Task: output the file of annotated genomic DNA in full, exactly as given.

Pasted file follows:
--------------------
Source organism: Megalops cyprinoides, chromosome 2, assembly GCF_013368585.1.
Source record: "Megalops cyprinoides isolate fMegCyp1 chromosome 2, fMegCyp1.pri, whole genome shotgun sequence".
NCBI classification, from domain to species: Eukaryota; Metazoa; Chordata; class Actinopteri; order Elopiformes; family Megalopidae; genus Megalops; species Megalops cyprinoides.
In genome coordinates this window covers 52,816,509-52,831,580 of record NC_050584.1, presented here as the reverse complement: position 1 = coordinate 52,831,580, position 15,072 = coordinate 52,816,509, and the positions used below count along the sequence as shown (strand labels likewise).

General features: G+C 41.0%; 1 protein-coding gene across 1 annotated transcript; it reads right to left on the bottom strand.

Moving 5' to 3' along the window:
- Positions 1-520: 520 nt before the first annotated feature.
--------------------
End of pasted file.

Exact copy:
Source organism: Megalops cyprinoides, chromosome 2, assembly GCF_013368585.1.
Source record: "Megalops cyprinoides isolate fMegCyp1 chromosome 2, fMegCyp1.pri, whole genome shotgun sequence".
NCBI classification, from domain to species: Eukaryota; Metazoa; Chordata; class Actinopteri; order Elopiformes; family Megalopidae; genus Megalops; species Megalops cyprinoides.
In genome coordinates this window covers 52,816,509-52,831,580 of record NC_050584.1, presented here as the reverse complement: position 1 = coordinate 52,831,580, position 15,072 = coordinate 52,816,509, and the positions used below count along the sequence as shown (strand labels likewise).

General features: G+C 41.0%; 1 protein-coding gene across 1 annotated transcript; it reads right to left on the bottom strand.

Moving 5' to 3' along the window:
- Positions 1-520: 520 nt before the first annotated feature.